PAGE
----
A Wary Buyer's Guide to Holiday Shopping
By: Richard Mullins
November 20, 2009
Expect some up-close and personal attention from sales employees at hhgregg when you walk in the door of the electronics retailer.
Employees at hhgregg may be friendly. They're also paid 100 percent on commission. If you don't buy something, they aren't earning money.
"Hey, one of people's biggest complaints is that it's impossible to get any service on the floor in stores," said Ben Popken, managing editor of the consumer advocacy Web site Consumerist.com. "Maybe this will make the employees actually pay attention to the customers for once."
Costco, by contrast, has salaried employees. They're paid the same whether they help you buy that $1,000 high-definition TV or tell you to come back tomorrow when the price will be $200 lower.
Big electronics stores may look similar, with rows of gadgets and walls full of gleaming HDTVs, but below the surface lurk vast differences in how stores treat customers. Terms such as "low-price guarantee" or "price matching" mean different things from one retailer to the next.
Also, customers should know that some stores take back products with no questions asked and others charge a minimum of 20 percent of the sticker price.
As consumers enter the season when they make some of their largest purchases and expect deep discounts, the landscape is full of shopping hazards.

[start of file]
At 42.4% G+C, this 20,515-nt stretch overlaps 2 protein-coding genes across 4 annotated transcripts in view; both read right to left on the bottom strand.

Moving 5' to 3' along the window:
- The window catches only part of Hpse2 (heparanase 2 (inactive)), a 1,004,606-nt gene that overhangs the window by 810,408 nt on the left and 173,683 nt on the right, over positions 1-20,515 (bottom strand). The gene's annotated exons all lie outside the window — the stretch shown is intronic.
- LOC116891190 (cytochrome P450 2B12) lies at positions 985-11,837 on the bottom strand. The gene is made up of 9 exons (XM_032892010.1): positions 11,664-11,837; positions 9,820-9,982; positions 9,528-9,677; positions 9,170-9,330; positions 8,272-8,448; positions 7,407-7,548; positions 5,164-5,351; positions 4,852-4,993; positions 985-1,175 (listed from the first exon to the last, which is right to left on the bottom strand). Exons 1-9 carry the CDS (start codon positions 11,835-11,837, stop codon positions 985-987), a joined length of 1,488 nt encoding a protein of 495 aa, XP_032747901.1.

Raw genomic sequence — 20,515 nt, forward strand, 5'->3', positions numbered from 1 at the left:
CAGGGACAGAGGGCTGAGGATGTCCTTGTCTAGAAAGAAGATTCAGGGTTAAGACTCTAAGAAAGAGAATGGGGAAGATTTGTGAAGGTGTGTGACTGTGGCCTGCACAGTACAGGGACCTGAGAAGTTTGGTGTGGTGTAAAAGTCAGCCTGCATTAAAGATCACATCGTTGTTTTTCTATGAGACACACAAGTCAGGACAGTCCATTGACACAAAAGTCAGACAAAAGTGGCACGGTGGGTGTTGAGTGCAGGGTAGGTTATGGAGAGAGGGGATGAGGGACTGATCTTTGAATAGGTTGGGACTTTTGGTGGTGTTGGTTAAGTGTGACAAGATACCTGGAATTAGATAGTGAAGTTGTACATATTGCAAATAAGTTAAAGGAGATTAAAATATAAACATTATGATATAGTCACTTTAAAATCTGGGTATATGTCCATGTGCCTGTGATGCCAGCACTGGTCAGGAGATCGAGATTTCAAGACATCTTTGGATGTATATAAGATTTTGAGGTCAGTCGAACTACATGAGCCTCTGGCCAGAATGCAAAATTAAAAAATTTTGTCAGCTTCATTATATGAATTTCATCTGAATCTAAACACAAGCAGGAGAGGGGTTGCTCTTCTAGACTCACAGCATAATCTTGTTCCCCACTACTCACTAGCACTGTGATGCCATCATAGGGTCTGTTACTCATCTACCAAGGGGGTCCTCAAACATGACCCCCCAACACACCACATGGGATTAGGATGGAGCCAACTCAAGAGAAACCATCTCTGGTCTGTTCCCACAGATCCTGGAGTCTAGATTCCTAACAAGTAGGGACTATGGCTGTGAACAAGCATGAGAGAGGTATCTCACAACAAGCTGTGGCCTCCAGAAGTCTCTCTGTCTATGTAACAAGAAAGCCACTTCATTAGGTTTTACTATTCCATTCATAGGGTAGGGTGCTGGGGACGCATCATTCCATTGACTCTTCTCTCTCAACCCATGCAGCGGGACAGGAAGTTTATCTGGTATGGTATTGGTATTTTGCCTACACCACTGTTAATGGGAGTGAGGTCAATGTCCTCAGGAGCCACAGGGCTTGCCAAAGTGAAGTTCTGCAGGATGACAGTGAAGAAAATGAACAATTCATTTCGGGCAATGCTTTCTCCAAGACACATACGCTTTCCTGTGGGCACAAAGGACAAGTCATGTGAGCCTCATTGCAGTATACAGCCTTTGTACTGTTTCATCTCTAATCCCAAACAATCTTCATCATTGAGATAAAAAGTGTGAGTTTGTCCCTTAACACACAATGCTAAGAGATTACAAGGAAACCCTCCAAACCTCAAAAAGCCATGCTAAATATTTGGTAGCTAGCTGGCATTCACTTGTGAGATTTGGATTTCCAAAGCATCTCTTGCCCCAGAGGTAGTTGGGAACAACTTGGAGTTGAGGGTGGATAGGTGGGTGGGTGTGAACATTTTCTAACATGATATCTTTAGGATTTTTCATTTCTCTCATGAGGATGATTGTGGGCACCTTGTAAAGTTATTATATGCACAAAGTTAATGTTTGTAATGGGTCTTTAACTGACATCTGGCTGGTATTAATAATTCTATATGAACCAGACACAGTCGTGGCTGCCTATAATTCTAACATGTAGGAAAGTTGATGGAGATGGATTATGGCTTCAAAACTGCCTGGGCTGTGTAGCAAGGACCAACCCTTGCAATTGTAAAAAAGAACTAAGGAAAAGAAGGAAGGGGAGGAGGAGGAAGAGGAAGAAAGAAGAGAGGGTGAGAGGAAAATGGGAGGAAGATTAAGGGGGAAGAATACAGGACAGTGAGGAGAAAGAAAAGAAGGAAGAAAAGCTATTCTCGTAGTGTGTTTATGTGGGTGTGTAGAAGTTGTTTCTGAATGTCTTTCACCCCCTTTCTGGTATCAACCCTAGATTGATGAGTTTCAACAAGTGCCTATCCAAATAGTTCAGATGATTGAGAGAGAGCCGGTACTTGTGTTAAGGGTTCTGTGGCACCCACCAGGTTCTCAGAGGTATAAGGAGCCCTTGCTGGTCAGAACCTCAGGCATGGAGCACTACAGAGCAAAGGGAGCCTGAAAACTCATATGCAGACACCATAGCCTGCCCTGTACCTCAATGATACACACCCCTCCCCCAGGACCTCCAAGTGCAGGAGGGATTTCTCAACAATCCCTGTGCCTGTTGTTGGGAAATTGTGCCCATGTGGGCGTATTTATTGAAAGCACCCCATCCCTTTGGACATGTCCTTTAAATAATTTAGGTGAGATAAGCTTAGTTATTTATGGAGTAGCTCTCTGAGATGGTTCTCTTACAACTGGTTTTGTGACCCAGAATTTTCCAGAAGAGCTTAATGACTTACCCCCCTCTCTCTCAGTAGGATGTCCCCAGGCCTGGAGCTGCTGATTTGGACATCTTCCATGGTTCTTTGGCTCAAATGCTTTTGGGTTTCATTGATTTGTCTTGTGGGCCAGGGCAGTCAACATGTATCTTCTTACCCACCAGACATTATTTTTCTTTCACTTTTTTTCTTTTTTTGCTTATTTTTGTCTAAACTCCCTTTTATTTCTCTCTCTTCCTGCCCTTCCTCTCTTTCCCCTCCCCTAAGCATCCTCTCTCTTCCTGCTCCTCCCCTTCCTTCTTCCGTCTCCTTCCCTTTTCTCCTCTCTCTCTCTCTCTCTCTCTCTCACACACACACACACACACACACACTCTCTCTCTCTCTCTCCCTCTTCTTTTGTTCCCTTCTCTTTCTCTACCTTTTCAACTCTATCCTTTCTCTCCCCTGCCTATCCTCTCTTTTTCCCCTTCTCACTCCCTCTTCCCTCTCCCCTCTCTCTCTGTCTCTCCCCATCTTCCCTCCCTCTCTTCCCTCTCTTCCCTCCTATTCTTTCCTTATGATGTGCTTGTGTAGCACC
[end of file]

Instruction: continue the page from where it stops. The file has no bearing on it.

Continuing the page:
The new guy
If these policies seem suddenly more draconian, you're not hallucinating. They're new.
"Over time, retailers are getting more restrictive in price matching, restocking fees, all those kinds of things," said Jim Stock, a marketing professor at the University of South Florida. "That's because their margins are shrinking and they're threatened by online stores. So they're more careful with what they're offering."
The newest big electronics store in the area, hhgregg, has some of the most distinctive policies.
The store pledges to beat a rival's prices by 10 percent, but there are a string of caveats to that policy. The store only matches "brick-and-mortar" rivals, spokesman Jeff Pearson said.
Hhgregg won't match prices at online stores such as Amazon.com, or for sites such as Walmart.com and BestBuy.com. And they won't match stores outside this "trade area," so if you find a great price in Lakeland, better take it.
Another distinction: Customers must return products within 14 days of purchase, so don't buy something on Black Friday and expect to return it after Christmas. Then, a "minimum restocking charge of 20 percent of the purchase price can apply," according to company policy.
Which brings us to those established brick-and-mortar stores.
BestBuy will match rivals' prices, but not for seven days starting on Thanksgiving — meaning no match on a rival's door-buster Black Friday deal. BestBuy does not match pricing for a rival's Web site, bundled deals, "pricing errors," limited-quantity, out-of-stock, open-box, clearance, outlet center or refurbished products.
Store staff members are paid a salary rather than sales commission, though they receive bonuses based on how the store performs. There's also a restocking fee of 15 percent on some big-ticket items, like notebook computers and camcorders.